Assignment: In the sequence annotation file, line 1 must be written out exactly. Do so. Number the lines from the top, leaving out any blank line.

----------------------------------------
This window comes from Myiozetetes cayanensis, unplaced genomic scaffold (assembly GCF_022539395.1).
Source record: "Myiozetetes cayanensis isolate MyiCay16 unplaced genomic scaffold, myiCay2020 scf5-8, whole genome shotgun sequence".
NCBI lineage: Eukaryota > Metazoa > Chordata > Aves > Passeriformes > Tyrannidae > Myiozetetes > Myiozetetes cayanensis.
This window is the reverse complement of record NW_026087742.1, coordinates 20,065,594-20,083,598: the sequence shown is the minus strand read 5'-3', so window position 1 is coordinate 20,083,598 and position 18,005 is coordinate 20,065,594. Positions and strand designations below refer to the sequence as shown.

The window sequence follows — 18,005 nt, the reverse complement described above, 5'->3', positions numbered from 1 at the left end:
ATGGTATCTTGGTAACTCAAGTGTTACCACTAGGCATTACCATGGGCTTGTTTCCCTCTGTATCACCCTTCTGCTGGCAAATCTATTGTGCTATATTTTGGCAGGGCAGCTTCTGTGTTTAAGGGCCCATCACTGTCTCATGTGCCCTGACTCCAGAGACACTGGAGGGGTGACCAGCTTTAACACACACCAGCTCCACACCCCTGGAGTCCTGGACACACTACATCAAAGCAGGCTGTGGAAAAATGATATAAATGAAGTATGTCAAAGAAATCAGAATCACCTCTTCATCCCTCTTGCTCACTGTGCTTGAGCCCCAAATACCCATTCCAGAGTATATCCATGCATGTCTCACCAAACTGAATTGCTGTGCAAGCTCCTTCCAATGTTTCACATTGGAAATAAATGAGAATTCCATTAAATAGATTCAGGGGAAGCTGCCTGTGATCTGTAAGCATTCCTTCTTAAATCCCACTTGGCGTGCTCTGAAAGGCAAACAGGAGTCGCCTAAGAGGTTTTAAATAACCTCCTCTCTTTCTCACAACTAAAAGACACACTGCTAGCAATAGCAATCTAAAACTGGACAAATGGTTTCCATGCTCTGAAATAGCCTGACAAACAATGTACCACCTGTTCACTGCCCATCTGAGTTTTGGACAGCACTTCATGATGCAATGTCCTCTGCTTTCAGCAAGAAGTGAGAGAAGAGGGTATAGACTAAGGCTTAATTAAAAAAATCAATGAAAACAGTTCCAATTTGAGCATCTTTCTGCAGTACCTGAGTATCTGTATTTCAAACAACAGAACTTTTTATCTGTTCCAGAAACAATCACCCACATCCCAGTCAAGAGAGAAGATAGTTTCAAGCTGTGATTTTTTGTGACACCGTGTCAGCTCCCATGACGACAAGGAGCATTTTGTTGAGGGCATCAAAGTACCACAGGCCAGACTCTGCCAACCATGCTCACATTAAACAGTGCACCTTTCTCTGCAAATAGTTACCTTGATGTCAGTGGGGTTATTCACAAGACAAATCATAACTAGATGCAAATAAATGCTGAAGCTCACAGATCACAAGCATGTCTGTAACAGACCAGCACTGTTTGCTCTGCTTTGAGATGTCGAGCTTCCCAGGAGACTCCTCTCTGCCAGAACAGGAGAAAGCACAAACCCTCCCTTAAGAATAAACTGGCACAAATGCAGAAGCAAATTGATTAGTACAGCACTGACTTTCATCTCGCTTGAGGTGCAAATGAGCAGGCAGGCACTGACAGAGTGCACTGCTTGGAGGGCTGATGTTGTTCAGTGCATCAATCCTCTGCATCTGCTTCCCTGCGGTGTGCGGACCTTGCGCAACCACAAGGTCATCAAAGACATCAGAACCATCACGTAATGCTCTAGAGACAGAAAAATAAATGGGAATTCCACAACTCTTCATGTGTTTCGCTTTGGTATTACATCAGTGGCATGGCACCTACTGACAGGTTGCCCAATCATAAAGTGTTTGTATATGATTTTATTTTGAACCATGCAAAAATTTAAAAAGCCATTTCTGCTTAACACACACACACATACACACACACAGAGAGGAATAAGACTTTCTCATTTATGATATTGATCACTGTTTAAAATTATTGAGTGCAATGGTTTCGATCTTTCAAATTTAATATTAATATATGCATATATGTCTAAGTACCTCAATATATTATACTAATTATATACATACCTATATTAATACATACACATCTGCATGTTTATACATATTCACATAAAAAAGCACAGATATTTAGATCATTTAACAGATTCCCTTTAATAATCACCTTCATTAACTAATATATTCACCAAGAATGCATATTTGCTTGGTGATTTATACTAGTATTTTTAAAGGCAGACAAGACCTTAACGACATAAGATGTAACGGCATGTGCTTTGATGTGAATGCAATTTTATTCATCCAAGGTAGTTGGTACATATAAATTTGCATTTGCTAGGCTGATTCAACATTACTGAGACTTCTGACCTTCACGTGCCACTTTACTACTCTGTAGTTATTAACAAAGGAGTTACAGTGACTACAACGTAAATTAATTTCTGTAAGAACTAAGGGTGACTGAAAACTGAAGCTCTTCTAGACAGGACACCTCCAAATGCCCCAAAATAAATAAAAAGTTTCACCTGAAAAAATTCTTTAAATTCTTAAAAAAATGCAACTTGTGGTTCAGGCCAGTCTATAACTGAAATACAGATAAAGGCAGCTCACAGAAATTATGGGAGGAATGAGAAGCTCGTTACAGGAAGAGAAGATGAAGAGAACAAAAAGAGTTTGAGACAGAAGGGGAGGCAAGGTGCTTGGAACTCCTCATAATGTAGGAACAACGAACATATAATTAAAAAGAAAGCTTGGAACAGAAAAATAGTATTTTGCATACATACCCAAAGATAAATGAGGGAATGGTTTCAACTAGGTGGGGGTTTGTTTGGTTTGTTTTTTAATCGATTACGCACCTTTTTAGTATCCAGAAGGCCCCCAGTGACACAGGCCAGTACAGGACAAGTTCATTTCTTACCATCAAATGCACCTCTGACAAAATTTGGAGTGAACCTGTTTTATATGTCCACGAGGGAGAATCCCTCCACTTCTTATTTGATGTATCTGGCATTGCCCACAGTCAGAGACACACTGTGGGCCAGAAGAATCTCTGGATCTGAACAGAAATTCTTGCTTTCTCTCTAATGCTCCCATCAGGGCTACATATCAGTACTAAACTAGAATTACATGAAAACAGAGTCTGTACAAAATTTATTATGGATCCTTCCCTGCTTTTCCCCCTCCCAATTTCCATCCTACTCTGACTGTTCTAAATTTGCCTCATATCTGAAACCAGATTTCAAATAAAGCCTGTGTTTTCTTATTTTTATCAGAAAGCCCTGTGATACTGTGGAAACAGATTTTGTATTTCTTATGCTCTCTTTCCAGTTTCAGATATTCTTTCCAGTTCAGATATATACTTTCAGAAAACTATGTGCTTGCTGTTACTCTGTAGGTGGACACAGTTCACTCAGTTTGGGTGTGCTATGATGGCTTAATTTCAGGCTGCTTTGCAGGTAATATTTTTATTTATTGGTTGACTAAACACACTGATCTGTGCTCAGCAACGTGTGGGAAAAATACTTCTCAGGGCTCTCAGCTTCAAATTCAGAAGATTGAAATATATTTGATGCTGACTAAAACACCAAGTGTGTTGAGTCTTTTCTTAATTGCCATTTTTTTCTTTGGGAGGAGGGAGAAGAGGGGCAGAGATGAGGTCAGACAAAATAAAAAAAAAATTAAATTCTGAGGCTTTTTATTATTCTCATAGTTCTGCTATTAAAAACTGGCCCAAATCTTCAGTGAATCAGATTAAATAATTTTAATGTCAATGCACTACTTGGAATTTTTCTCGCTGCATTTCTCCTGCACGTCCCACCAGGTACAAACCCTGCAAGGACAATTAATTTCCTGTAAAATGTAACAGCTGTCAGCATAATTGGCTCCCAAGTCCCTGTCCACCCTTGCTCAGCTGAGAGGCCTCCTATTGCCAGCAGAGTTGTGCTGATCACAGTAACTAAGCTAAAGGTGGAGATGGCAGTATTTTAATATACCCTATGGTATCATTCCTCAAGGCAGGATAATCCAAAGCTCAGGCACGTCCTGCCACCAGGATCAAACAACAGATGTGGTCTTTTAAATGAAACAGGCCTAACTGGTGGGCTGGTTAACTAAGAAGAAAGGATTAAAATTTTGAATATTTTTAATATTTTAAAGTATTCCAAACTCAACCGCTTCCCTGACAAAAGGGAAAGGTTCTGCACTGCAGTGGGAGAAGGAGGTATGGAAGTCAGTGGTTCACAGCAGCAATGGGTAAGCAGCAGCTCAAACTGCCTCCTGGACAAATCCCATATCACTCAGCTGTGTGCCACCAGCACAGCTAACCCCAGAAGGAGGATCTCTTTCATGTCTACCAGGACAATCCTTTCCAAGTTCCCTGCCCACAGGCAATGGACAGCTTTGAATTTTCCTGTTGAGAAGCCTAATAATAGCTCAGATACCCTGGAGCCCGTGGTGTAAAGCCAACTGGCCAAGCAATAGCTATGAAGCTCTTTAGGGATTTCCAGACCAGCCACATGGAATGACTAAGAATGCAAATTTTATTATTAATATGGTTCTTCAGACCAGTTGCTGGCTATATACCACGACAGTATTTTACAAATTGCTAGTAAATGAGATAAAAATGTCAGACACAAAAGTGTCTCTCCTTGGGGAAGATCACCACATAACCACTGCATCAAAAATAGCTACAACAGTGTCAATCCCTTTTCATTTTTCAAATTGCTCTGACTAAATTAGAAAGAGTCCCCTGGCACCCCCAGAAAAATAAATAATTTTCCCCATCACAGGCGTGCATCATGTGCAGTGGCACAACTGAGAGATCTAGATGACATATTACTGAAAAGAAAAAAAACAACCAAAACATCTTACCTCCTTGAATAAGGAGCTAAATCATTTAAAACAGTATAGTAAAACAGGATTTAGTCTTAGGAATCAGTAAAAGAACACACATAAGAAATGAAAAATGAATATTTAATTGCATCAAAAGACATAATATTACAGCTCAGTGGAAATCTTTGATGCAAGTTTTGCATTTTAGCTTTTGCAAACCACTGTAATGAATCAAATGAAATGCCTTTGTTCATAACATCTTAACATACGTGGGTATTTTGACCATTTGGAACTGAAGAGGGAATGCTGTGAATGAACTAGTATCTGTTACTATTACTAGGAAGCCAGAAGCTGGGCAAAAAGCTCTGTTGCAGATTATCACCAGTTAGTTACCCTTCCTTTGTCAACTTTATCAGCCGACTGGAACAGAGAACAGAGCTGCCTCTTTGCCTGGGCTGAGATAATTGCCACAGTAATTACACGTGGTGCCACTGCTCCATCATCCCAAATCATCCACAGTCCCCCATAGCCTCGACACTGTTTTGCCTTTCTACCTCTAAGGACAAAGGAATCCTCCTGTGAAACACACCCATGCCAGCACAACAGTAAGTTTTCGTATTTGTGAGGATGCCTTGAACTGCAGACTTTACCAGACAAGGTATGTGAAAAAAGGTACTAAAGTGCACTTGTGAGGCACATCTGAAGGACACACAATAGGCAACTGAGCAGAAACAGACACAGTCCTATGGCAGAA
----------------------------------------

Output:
This window comes from Myiozetetes cayanensis, unplaced genomic scaffold (assembly GCF_022539395.1).